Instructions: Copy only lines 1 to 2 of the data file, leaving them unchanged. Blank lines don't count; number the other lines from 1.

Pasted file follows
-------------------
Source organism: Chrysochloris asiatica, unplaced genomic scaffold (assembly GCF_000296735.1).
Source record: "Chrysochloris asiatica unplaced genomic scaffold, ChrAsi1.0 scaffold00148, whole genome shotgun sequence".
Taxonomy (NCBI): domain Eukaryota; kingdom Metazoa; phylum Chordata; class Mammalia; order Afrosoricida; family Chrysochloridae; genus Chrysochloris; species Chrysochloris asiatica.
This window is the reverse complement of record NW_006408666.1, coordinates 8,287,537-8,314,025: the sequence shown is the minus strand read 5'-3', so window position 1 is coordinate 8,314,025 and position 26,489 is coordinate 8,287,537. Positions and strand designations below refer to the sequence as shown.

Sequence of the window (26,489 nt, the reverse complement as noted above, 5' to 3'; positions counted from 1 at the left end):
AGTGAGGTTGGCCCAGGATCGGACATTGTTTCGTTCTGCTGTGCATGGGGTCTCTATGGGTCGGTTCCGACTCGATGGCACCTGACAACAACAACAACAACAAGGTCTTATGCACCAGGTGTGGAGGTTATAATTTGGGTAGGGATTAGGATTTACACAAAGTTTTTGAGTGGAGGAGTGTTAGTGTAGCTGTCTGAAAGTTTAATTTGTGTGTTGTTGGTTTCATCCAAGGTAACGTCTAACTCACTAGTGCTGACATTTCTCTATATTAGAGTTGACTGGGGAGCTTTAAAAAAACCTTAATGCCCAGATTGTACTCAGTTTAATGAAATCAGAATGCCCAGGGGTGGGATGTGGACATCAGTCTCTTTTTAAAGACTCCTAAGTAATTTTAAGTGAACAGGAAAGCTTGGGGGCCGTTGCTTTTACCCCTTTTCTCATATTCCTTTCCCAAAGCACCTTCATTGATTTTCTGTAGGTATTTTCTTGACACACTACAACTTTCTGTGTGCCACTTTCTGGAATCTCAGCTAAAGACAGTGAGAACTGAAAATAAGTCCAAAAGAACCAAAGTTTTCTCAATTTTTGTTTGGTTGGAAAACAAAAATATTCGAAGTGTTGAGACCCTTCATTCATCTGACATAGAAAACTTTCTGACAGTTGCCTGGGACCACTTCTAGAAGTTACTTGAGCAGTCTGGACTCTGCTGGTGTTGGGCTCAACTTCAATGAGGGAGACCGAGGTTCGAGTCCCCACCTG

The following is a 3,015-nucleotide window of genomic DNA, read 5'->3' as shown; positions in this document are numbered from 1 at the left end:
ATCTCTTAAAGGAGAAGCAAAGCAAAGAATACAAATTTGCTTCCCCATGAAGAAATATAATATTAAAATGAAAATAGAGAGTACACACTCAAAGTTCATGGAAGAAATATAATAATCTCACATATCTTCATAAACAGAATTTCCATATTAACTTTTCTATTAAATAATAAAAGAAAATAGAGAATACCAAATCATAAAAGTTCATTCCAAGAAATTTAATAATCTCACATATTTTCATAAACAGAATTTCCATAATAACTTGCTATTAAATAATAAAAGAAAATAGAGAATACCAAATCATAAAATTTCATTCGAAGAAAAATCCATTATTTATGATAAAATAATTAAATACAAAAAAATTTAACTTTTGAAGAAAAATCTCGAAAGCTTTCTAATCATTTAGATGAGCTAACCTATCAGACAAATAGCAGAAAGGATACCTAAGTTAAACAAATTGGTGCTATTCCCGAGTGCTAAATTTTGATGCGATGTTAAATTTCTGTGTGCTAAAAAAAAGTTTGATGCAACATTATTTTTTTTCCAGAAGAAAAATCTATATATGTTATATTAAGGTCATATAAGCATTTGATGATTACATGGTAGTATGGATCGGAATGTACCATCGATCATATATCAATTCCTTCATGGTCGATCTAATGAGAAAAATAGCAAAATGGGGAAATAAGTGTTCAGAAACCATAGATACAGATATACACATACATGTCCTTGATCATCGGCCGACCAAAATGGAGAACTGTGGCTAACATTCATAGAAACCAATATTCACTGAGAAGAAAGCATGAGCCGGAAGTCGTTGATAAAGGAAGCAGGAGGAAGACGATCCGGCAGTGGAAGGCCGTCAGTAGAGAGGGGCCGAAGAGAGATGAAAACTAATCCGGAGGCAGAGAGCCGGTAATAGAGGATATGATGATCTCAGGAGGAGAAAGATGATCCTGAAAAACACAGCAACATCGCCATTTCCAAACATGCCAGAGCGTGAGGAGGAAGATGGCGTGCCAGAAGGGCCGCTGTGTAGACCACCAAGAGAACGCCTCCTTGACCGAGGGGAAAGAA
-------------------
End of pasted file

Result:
Source organism: Chrysochloris asiatica, unplaced genomic scaffold (assembly GCF_000296735.1).
Source record: "Chrysochloris asiatica unplaced genomic scaffold, ChrAsi1.0 scaffold00148, whole genome shotgun sequence".